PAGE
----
Posts Tagged ‘vegetables’

What to do with produce before it goes bad

There are few things I hate more than buying a bunch of fruits and vegetables  and finding them pushed into the back of the refrigerator 2 weeks later rotting and turning to mush.  Many of my most well-intentioned eating plans have ended just that way.  Here are a few tips for keeping up with your produce.

1.  Know what’s in season and plan meals accordingly.

You’re going to go to the grocery store in summer and see tomatoes, cucumbers, and peppers dirt cheap in the summer.  Make sure you plan your meals to include lots of these ingredients.  This is the time to have homemade salsa, cold pasta salads, black bean salad (see yesterday’s post), and other such creations.  Likewise, you’re going to see winter squash, sweet potatoes and other root vegetables later in the summer.  If you match your meals to the seasons, you will lessen the risk that what looks good in the grocery store has no use at home.  As an added bonus, changing your meals with the seasons builds variety into your diet.

2.  Hang a list on your refrigerator of the produce you bought and what you plan to do with it.

A magnetic pad with a couple suggestions might keep you from forgetting that there’s a quart of strawberries in the bottom drawer.  As an added bonus, the kids might remember to eat some too.

The green sheet is my plan for the fridge. Now I’ll be reminded of what produce I need to eat.

3.  Have a few go-to recipes that use up lots of ingredients.

The other night, we made pasta and sauteed vegetables for the simple reason that we needed to use up lots of produce.  I had peppers, yellow squash, zucchini, mushrooms, onions and broccoli that were all looking a little rough.  We sliced off the ugly parts, ran the remainder through the slicing blade on the food processor, and ended up with a butt-load of vegetables for sauteeing.  The keys to making it good are don’t overcook them and be generous with the seasoning.  I seasoned ours with garlic powder, salt, pepper, an Italian blend, and a few drops of hot sauce.  Also, I sauteed in red wine instead of oil.  It made for a good Sunday lunch and a couple of good lunches at work too. When I ran out of pasta, I spooned the reheated mixture into pita bread.

For fruit, try a smoothie.  The key to a good smoothie is a banana–it makes it creamy.  Whenever a banana starts to turn brown in my house, we peel it and put in a plastic bag in the fridge.  For your smoothie, add whatever fruit you have on hand.  The other night we used a half bag of frozen mixed berries, cantaloupe, pineapple, a half an orange my son didn’t want to finish, and enough soy milk (or fruit juice) to cover it in the blender.  I froze the leftovers and ate them for breakfast.  It was like having ice cream for breakfast.  All our fruit goes into the freezer when it starts to get mushy or overripe.  It makes a great smoothie that way.

Off to the Farmers Market!

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Eat Pizza and Feel Good About It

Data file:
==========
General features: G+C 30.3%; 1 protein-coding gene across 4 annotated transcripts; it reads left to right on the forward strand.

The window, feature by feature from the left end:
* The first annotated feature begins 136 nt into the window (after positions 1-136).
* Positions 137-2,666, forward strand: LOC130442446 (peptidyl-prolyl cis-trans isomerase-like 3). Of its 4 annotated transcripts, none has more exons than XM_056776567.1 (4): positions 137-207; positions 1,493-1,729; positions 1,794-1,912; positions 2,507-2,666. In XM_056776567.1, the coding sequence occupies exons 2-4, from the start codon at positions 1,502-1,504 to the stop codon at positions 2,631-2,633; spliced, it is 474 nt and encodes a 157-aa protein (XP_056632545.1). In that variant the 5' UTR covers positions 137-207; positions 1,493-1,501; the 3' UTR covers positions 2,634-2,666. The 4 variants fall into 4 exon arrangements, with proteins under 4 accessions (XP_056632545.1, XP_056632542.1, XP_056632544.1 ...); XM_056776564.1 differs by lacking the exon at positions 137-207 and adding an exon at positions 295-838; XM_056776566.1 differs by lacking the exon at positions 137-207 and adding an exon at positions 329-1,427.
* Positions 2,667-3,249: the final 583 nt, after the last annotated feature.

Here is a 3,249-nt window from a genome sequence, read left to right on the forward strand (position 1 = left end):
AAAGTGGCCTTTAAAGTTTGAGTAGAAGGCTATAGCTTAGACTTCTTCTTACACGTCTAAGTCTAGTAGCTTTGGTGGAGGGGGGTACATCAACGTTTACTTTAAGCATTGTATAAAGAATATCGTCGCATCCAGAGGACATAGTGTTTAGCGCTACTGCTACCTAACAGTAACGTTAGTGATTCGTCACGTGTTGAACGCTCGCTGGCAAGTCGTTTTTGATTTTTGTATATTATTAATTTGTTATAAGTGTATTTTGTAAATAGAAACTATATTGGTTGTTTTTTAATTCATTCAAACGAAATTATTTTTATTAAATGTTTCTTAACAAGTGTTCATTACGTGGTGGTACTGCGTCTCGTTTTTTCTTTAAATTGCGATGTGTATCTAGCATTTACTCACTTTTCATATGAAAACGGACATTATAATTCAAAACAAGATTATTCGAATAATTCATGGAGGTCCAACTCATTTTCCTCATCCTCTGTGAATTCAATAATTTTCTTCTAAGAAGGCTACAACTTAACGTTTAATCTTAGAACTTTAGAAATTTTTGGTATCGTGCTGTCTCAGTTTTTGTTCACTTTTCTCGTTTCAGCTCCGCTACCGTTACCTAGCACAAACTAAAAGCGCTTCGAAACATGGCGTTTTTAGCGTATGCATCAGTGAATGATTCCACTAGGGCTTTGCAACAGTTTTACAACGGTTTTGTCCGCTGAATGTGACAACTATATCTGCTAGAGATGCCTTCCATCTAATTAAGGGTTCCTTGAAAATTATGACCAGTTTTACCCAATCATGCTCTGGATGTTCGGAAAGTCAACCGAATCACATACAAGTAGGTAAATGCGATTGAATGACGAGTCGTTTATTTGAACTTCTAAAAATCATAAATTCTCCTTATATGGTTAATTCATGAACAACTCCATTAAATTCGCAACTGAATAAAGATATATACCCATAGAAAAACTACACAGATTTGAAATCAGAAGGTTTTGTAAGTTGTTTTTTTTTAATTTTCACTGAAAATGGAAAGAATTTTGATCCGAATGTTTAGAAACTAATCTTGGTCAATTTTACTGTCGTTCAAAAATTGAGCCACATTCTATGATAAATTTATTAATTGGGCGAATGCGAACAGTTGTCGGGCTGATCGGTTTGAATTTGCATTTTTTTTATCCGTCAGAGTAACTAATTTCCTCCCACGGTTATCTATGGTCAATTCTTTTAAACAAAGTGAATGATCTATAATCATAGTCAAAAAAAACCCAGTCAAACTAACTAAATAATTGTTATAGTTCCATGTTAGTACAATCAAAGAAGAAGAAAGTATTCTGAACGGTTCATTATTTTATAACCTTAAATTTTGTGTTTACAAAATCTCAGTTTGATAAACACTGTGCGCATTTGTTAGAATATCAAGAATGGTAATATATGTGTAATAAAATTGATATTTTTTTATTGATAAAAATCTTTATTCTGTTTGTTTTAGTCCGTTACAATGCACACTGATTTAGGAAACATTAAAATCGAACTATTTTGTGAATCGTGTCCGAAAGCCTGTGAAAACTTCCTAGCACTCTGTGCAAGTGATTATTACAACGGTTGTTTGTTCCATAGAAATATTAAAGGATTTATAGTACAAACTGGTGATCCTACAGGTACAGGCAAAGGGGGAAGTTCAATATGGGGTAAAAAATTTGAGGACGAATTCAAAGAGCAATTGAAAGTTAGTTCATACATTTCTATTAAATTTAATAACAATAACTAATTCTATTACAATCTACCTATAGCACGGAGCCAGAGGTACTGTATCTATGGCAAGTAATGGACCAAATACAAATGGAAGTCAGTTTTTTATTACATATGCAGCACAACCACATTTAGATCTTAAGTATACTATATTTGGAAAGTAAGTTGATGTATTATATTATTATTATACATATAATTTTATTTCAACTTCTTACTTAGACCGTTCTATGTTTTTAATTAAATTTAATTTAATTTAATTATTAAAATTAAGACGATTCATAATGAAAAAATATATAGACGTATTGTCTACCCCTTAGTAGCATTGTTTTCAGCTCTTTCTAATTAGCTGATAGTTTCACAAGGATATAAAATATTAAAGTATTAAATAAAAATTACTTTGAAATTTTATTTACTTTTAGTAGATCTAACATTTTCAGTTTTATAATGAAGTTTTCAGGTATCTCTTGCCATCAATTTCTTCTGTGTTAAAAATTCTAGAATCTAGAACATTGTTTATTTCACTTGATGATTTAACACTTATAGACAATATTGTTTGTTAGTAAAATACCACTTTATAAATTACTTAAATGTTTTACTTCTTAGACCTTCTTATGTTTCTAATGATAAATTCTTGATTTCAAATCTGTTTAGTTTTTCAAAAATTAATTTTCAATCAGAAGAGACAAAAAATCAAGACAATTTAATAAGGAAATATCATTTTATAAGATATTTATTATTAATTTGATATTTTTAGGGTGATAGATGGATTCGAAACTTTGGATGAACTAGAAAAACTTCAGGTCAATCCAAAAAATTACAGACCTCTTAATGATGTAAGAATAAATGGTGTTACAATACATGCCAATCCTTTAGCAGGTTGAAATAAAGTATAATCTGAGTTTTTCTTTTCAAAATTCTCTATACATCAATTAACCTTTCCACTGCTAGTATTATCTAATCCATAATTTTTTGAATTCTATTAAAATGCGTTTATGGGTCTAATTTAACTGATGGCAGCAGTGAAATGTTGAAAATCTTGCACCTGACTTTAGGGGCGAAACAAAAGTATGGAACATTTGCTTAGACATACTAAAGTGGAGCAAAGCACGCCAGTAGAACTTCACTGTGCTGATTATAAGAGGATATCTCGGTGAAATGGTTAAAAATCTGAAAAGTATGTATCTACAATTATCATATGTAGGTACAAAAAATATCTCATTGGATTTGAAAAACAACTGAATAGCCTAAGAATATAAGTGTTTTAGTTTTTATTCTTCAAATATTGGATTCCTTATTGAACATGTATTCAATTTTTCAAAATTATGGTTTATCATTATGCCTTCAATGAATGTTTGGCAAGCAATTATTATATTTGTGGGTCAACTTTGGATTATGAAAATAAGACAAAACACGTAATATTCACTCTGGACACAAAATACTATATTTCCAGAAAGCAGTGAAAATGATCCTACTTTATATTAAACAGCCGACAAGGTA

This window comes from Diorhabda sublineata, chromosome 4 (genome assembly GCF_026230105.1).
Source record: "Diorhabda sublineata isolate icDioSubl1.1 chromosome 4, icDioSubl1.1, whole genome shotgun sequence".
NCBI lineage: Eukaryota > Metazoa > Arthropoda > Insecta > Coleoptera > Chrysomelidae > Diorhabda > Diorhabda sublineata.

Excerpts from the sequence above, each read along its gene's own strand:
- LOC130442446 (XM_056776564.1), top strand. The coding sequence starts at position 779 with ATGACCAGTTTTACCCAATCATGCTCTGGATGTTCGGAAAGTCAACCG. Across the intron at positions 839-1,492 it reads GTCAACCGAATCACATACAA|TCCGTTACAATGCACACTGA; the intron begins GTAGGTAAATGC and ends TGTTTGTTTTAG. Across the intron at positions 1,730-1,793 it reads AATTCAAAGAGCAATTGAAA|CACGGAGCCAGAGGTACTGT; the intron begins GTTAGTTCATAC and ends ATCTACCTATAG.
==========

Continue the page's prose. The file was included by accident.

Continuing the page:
Mothers, do you know that feeling you get when you make a delicious and nutritious dinner?  That feeling that makes you feel like the love child of Mother Theresa, Benjamin Franklin  and Martha Stewart?  Contrast that to the feeling you get when you’ve given your kids crap that you know you shouldn’t and you start saying things to yourself like “one night’s not going to kill them” or “for pete’s sake, I can’t do everything perfect”?

Put this on the schedule for Friday night.  You won’t have leftover food or regret.  Vegetable Pizza!

This is not my pizza. I got the picture from http://www.celestopea.com/Pizza-Recipe.htm. It looks like my pizza.

I know, I know.  I should take my own pictures!  My pizza was prettier anyway.  My pizza had more color.  Orange carrots, red and green bell peppers, black olives, green broccoli. It was gorgeous.  I could have worn it to work it was so impressive.  And, my pizza was a super easy, veganish delight.

Roll out a couple of tubes of refrigerated pizza dough or make a batch of your own if you’re so inclined.  (If your homemade dough recipe is easy, please share it with me.  I look for dough recipes online, but I’m just not sure about them.  I’d love to have one that I know a normal person makes.  That does, of course, assume that you’re a normal person…) I lay one crust on top of the other because they get flimsy under the weight of all my vegetables.

For the sauce, mix one packet of Ranch seasoning (vegan-ish–I’m sure there are some milk solids in there or something) with 1/2 c of veganaise and 1/2 cup of Tofutti sour cream.   Sprinkle the sauce with 1 cup of grated Follow Your Heart Mozzerella cheese.

It's about $4 for 10 oz., but you can make it last for a while.

Here’s a tip about vegan cheese:  it doesn’t taste like the real thing.  Don’t expect it to.  Don’t eat it plain and then whine that it’s not good.  Cook with it.  It melts fine and tastes creamy.  On this pizza, it’s perfect.

Now, the fun part.  Chop up every vegetable you have in your house that looks pretty, tastes good, or cooks nicely.  Definitely include carrots, bell peppers of any variety, broccoli, and black olives.  Your pizza has to be gorgeous or you’ve failed.  But, look around your kitchen for mushrooms, banana peppers, artichokes, tomatoes, pineapple, spinach, or whatever else.  You really can’t mess it up.  If it tastes good with ranch dressing, it’ll taste good on this pizza.

Next time I make it, I’ll take a picture of it to show you.  And, judging from the way my family scarfed it down Monday night, I’ll be making it again real soon.  Here’s the recipe in a pdf so you can make it too:  Vegetable Pizza

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